* small alcove with a scroll on the wall and some flowers
* an air conditioner
* a small open box with two robes and two robe covers
* a small ledge with kleenex and moisturizer and makeup remover and a mirror

That’s pretty much it.  Later, when we came back from dinner, the table was moved and two futons were placed on the floor.  But it’s totally minimal, and purely delightful.

* * *

Changing into the robes, we decided to have a bath.  Baths are a main reason for the inns, and are a ritual and activity and function all their own.

You head into the bath room. Baths are divided into samurais and geishas—just kidding.  It is actually guys and girls, but since there was no one else using them at that time, we did one with Susie and I, one with Noriko and Jason.

You get out of your robe, and put your clothes in a small basket.  You have a small bag with a washcloth and toothbrush.  You head into the inner bath room, naked.  In this room, there’s a HUGE tub, and several small stools, each with a cedar bucket, near a faucet and sprayer.  You sit on the small stool, and turn on the sprayer.

You soap up and wash really really well, shampooing, hen wash your entire self again.  You want to be entirely clean.  Once this is done and you’re all rinsed off, only then can you climb into the hot tub.  And the hot tub, it’s HOT.  Like, cook ramen hot. Like, 15 minutes and your heart kind of explodes hot. Like open the oven when you’re making cookies hot.

Get in the water super quick.  Let the pain sear you like ahi tuna, and then hold really still.  The stiller you are, the better you feel.  Don’t turn your head or splash.  If you get really too hot and you want to last a few more minutes, take the cloth you were washing with, which should be very rinsed out, and also it’s very long, more like an extended but thin towel, and wrap it around your head without wringing it out.  The cold water in it will cool you slightly and make you look only a bit like a monkey.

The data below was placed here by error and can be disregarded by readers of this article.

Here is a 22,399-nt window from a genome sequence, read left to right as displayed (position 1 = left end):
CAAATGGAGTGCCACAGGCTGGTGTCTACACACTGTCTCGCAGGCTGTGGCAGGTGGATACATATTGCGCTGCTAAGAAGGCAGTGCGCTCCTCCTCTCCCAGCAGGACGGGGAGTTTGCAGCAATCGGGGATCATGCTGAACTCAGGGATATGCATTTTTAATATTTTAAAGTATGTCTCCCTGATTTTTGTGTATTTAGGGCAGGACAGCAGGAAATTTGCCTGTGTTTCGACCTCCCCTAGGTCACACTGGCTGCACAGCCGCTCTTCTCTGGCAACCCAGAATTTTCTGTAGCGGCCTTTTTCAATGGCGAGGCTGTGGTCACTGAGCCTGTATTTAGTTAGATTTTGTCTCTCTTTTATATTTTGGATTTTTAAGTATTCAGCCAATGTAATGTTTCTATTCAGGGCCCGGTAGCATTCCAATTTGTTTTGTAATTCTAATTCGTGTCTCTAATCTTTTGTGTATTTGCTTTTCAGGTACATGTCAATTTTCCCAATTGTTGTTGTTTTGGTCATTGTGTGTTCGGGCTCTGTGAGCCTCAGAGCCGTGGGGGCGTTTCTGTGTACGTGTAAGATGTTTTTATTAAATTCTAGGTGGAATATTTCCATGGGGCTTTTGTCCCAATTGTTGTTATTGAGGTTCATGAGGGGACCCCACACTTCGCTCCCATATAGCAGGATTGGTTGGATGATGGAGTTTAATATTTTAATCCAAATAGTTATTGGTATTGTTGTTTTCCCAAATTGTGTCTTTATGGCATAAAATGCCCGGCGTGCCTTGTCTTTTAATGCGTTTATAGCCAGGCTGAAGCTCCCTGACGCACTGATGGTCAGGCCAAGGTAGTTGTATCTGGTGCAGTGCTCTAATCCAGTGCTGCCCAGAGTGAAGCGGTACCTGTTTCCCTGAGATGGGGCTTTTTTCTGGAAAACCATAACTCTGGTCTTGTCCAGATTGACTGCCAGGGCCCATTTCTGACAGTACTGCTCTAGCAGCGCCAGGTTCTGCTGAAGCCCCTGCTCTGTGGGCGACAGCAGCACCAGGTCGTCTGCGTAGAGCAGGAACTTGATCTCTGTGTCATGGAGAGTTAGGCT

Then, get out of the tub.  Shuffle slowly back to the outer room, dry yourself off, and pamper yourself with the many many lotions available.  You can shave with the razors provided, comb with the combs provided, brush your teeth with the toothbrush and toothpaste provided, do what every it is you do with the cotton pads provided.

Then, once you’re all 100% pretty, head out of the baths, thinking kind thoughts about this wonderful nation.

* * *

For dinner, we went for okonomiyaki again.  This time, they cooked it for us in the kitchen, which was too bad—I liked the cooking it ourselves.  But hey, it was still awesome.  There was a photo shoot going on two tables over for a magazine spread.  Much beer was drunken, but not by me: I was trying some shochu, which is a plum wine that’s popular in Korea and can be really delicious if you’re not drinking the cheapest possible bottles.  I didn’t, and so it was: delicious.

The restaurant was located in Gion area—a warren of confusing streets, and one of the few areas where geishas roam freely around Japan.  We saw two: one before dinner and one after. It’s really surreal to think that there are still women being trained in this era to do all the things that it’s important for a geisha to be able to do.

Getting back into the hotel was interesting—they lock their doors at 9 p.m., and we had to ring for entrance.

Boy, just typing this out makes me tired again.  I can’t wait to go to bed, and I couldn’t wait this night either, so I did.


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“Live a good life. If there are gods and they are just, then they will not care how devout you have been, but will welcome you based on the virtues you have lived by. If there are gods, but unjust, then you should not want to worship them. If there are no gods, then you will be gone, but will have lived a noble life that will live on in the memories of your loved ones.”